After his third voyage, some of his sailors revolted, claiming he'd lied to them about the wealth they'd be able to find in the New World (which, by the way, Columbus was still saying was the Orient); that, plus continued reports of his treatment of the natives, caused the Spanish Crown to order his arrest and return to Spain.

He only spent six weeks in prison before the crown ordered his release; after all, he'd paid back his debt, and more, in gold and slaves. He was allowed to make one more expedition, with the Santa Maria and three smaller ships. All four were destroyed, and Columbus and his men were stranded on Jamaica for a year before they were rescued. (The new governor on Hispaniola hated Columbus, and refused to allow any of his ships to rescue them.)

He returned to Spain, where he lived out his last two years of life. He tried to get the Spanish Crown to pay him 10% of all profits from the New World, as they'd agreed before his first voyage, but since he'd been relieved of his duties as governor, Spain didn't feel they needed to pay him. (The lawsuits filed by his heirs because of this lasted through the end of the 18th century.)

So Columbus opened the Americas to European settlement, and made Spain the preeminent power in the area for many years; he also managed to bring one other thing back, along with gold and slaves: he introduced syphilis to Europe. The initial outbreak is thought to have killed more than five million Europeans.

Sunday, September 30, 2012

Really, David Gregory?

So, I thought I'd email "Meet the Press" today.
So, let me get this straight. You had Ralph Reed on, to impugn the honesty of Barack Obama.

First, it might have been nice if you'd disclosed that he was working for Mitt Romney. That might have been a basic level of truth that you could have established at the beginning. Just a thought.

Second... Ralph Reed? Seriously? Didn't he work with Jack Abramoff to steal from Native Americans in at least two states: the Choctaw in Alabama and the Tigua in El Paso, Texas? (I believe his entire résumé was an email to Abramoff reading "Hey, now that I’m done with electoral politics, I need to start humping in corporate accounts! I’m counting on you to help me with some contacts.")

You have a thief and a liar on to discuss the honesty of the President of the United States? Without talking about HIS background, or about the fact that he is now working for the Romney campaign? Did you miss a few classes when you were getting that journalism degree?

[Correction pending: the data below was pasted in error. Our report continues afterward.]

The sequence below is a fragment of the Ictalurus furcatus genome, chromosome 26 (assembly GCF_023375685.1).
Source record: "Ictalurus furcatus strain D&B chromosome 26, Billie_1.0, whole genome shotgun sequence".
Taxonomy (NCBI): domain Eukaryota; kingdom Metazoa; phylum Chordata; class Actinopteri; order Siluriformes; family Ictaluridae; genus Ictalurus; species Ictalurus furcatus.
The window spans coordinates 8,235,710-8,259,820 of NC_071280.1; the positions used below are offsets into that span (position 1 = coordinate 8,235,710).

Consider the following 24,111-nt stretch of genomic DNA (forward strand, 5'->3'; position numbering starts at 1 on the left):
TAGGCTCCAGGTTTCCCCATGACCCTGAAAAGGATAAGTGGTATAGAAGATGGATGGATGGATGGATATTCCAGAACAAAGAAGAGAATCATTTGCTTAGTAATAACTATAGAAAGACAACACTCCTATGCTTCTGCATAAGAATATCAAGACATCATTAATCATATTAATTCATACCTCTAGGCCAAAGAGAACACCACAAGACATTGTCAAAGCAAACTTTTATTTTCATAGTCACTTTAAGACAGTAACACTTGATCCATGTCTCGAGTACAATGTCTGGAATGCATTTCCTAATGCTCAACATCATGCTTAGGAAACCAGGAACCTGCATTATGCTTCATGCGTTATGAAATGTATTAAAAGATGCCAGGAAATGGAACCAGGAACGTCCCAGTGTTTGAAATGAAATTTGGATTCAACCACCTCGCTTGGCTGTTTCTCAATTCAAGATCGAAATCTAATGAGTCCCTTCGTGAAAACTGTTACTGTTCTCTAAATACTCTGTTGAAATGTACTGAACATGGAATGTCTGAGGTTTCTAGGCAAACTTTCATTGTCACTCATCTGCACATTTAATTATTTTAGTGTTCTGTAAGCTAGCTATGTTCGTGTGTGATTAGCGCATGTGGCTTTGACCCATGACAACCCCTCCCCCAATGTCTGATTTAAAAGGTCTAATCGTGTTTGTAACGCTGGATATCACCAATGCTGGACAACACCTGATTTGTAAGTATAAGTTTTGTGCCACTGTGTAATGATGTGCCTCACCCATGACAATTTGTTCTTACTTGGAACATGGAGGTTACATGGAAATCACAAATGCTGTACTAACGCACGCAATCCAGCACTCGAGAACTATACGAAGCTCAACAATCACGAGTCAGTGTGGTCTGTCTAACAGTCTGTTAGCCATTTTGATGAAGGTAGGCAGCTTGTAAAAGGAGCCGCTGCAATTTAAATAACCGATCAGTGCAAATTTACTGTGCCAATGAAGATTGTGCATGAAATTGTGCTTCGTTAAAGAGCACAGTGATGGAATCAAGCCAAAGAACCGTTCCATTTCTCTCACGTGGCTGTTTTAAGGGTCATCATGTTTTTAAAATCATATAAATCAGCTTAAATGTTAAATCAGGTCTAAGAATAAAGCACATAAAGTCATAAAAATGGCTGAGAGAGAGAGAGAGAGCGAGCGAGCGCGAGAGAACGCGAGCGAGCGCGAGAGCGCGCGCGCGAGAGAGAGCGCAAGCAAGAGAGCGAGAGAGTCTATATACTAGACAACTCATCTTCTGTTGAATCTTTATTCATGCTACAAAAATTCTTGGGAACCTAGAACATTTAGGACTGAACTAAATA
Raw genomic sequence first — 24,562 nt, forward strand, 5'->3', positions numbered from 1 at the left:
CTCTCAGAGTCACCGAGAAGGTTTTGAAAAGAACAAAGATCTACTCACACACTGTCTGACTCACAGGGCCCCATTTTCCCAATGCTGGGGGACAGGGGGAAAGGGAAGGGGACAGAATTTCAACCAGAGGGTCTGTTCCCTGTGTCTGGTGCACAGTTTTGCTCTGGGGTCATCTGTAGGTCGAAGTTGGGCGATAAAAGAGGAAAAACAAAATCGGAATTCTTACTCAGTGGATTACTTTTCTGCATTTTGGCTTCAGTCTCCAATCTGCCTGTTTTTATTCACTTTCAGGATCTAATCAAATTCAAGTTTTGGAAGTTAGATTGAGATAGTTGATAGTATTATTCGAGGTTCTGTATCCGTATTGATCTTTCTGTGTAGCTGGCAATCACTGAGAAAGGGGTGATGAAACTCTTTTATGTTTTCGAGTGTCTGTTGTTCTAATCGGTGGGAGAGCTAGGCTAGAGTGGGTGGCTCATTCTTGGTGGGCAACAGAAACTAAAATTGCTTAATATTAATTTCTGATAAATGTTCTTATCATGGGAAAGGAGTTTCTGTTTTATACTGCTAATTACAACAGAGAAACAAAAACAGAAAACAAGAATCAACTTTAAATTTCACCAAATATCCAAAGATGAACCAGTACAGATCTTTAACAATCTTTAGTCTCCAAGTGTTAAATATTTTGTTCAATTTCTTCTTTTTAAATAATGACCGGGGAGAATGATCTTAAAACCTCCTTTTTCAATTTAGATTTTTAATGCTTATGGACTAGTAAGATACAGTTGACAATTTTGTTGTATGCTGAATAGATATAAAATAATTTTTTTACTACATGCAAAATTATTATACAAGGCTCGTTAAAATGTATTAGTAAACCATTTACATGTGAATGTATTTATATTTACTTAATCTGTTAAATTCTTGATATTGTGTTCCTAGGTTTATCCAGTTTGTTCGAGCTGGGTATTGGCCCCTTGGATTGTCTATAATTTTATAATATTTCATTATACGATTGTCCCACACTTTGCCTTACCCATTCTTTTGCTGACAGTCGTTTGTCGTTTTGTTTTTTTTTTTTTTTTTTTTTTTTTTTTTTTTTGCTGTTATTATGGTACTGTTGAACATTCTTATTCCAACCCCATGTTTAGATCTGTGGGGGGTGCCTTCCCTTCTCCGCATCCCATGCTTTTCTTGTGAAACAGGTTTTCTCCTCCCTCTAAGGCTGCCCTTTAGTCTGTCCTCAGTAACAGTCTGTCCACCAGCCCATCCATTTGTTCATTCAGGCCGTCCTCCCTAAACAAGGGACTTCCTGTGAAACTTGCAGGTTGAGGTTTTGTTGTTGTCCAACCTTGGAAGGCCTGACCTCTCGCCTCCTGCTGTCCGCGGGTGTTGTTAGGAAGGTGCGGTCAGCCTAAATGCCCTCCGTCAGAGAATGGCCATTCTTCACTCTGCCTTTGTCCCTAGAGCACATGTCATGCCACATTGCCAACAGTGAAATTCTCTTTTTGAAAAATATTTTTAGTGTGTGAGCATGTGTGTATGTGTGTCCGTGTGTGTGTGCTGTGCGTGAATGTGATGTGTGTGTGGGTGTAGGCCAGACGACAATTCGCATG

I'm just curious.
Sadly, I didn't have the emails for either David Gregory or his executive producer Betsy Fischer Martin, or I'd have gone straight to the source.

Remember, folks. This is what the GOP likes to call the "liberal media." Go figure.

Sunday, September 23, 2012

The Continuing Adventures of Rocky and Boris

Rocky and Boris are still trying to work out their relationship. (Here's a little backstory in the off chance you aren't up to speed.)

I've always had dogs. Boris is roughly the same size as the other dogs I've usually owned, so I said this morning that he was a "medium" dog. My wife corrected me: "No, he's a large dog."

I granted her the point, saying that he was about the size of my usual dog, so it's what I'm used to. She looked at me and shook her head. "No, that's a median dog."

(I walked over, kissed her, and told her that I knew there was a reason I married her.)

Boris is many things, but he's never been an alpha male. He has been known to stand up for himself on rare occasions, so he isn't an omega male, but for the most part, he isn't even a beta. He's an iota; maybe a pi.

It's actually kind of cute, watching Boris and Rocky: it's been a long time since Boris actually frolicked like a puppy, but he does. And considering that Rocky is less than half the size of Boris, you'd think he'd be a little more intimidated. He's not.

When Boris has a chew toy that Rocky wants, some of the most fascinating tugs-of-war ever seen occur. At one point, I made a sound that caught Boris' attention, and he sat up and looked at me. With Rocky dangling off the chunk of rawhide in Boris' mouth, growling, back paws barely touching the floor.

Boris spent several years getting pushed around by Tasha: she'd eat her food, and then however much of Boris' she wanted, while he'd just stand back and let her. She was the boss. So when it's dinnertime, if Rocky decides to push his face into Boris' bowl, Boris just stands back and watches him eat both bowls of food.